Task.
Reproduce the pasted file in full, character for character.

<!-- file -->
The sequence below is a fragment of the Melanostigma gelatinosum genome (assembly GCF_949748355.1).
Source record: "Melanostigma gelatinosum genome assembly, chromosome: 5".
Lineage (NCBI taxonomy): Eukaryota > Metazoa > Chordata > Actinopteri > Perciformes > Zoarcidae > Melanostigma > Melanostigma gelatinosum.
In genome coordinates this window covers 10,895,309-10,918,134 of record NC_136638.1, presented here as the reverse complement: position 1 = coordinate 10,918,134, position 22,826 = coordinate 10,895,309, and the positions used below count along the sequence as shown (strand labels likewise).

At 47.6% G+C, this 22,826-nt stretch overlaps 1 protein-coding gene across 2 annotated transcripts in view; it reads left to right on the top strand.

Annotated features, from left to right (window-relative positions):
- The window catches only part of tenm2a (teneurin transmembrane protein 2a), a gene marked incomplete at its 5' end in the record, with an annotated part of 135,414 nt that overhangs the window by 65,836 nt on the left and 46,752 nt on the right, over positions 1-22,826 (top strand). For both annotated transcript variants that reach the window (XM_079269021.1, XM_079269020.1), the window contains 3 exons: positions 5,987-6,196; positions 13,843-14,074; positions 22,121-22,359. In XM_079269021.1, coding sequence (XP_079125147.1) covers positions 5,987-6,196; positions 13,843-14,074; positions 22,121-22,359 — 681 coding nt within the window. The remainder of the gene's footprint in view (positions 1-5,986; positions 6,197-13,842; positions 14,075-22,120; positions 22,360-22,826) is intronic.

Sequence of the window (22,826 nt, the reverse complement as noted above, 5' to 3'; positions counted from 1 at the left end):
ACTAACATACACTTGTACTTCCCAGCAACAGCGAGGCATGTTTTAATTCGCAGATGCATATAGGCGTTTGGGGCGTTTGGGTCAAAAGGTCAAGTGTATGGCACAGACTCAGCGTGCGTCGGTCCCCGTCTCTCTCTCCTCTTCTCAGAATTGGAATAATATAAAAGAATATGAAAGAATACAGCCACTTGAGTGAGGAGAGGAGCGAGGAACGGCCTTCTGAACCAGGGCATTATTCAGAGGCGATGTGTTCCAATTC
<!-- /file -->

The sequence below is a fragment of the Melanostigma gelatinosum genome (assembly GCF_949748355.1).
Source record: "Melanostigma gelatinosum genome assembly, chromosome: 5".
Lineage (NCBI taxonomy): Eukaryota > Metazoa > Chordata > Actinopteri > Perciformes > Zoarcidae > Melanostigma > Melanostigma gelatinosum.
In genome coordinates this window covers 10,895,309-10,918,134 of record NC_136638.1, presented here as the reverse complement: position 1 = coordinate 10,918,134, position 22,826 = coordinate 10,895,309, and the positions used below count along the sequence as shown (strand labels likewise).

At 47.6% G+C, this 22,826-nt stretch overlaps 1 protein-coding gene across 2 annotated transcripts in view; it reads left to right on the top strand.

Annotated features, from left to right (window-relative positions):
- The window catches only part of tenm2a (teneurin transmembrane protein 2a), a gene marked incomplete at its 5' end in the record, with an annotated part of 135,414 nt that overhangs the window by 65,836 nt on the left and 46,752 nt on the right, over positions 1-22,826 (top strand). For both annotated transcript variants that reach the window (XM_079269021.1, XM_079269020.1), the window contains 3 exons: positions 5,987-6,196; positions 13,843-14,074; positions 22,121-22,359. In XM_079269021.1, coding sequence (XP_079125147.1) covers positions 5,987-6,196; positions 13,843-14,074; positions 22,121-22,359 — 681 coding nt within the window. The remainder of the gene's footprint in view (positions 1-5,986; positions 6,197-13,842; positions 14,075-22,120; positions 22,360-22,826) is intronic.

Sequence of the window (22,826 nt, the reverse complement as noted above, 5' to 3'; positions counted from 1 at the left end):
ACTAACATACACTTGTACTTCCCAGCAACAGCGAGGCATGTTTTAATTCGCAGATGCATATAGGCGTTTGGGGCGTTTGGGTCAAAAGGTCAAGTGTATGGCACAGACTCAGCGTGCGTCGGTCCCCGTCTCTCTCTCCTCTTCTCAGAATTGGAATAATATAAAAGAATATGAAAGAATACAGCCACTTGAGTGAGGAGAGGAGCGAGGAACGGCCTTCTGAACCAGGGCATTATTCAGAGGCGATGTGTTCCAATTC